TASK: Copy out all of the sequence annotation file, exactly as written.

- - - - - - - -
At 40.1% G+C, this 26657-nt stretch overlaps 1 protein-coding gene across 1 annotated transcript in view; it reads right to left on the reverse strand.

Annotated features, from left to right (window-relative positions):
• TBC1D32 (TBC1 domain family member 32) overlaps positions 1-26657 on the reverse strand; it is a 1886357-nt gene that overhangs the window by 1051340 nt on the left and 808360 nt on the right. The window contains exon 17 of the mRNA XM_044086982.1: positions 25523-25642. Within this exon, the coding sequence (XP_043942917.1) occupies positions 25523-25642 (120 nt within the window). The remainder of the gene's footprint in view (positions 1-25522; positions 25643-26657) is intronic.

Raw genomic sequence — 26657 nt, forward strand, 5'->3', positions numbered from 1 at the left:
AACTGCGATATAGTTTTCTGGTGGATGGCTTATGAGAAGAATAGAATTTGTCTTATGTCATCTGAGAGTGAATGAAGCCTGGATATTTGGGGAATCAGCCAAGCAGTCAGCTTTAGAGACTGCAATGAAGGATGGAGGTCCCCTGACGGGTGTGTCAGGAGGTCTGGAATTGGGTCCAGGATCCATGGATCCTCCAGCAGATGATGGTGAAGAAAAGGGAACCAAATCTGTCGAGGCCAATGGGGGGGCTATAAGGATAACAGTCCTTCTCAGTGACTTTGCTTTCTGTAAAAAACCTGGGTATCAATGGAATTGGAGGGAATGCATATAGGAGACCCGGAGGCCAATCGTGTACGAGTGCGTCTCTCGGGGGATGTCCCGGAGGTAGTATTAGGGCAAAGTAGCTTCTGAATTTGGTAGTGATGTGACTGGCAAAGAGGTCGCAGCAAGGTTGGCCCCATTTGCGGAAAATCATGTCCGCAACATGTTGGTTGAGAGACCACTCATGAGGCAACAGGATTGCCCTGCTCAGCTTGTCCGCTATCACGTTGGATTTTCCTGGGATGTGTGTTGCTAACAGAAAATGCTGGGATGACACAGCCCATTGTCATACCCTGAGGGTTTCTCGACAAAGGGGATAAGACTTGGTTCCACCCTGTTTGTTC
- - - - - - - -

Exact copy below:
At 40.1% G+C, this 26657-nt stretch overlaps 1 protein-coding gene across 1 annotated transcript in view; it reads right to left on the reverse strand.

Annotated features, from left to right (window-relative positions):
• TBC1D32 (TBC1 domain family member 32) overlaps positions 1-26657 on the reverse strand; it is a 1886357-nt gene that overhangs the window by 1051340 nt on the left and 808360 nt on the right. The window contains exon 17 of the mRNA XM_044086982.1: positions 25523-25642. Within this exon, the coding sequence (XP_043942917.1) occupies positions 25523-25642 (120 nt within the window). The remainder of the gene's footprint in view (positions 1-25522; positions 25643-26657) is intronic.

Raw genomic sequence — 26657 nt, forward strand, 5'->3', positions numbered from 1 at the left:
AACTGCGATATAGTTTTCTGGTGGATGGCTTATGAGAAGAATAGAATTTGTCTTATGTCATCTGAGAGTGAATGAAGCCTGGATATTTGGGGAATCAGCCAAGCAGTCAGCTTTAGAGACTGCAATGAAGGATGGAGGTCCCCTGACGGGTGTGTCAGGAGGTCTGGAATTGGGTCCAGGATCCATGGATCCTCCAGCAGATGATGGTGAAGAAAAGGGAACCAAATCTGTCGAGGCCAATGGGGGGGCTATAAGGATAACAGTCCTTCTCAGTGACTTTGCTTTCTGTAAAAAACCTGGGTATCAATGGAATTGGAGGGAATGCATATAGGAGACCCGGAGGCCAATCGTGTACGAGTGCGTCTCTCGGGGGATGTCCCGGAGGTAGTATTAGGGCAAAGTAGCTTCTGAATTTGGTAGTGATGTGACTGGCAAAGAGGTCGCAGCAAGGTTGGCCCCATTTGCGGAAAATCATGTCCGCAACATGTTGGTTGAGAGACCACTCATGAGGCAACAGGATTGCCCTGCTCAGCTTGTCCGCTATCACGTTGGATTTTCCTGGGATGTGTGTTGCTAACAGAAAATGCTGGGATGACACAGCCCATTGTCATACCCTGAGGGTTTCTCGACAAAGGGGATAAGACTTGGTTCCACCCTGTTTGTTC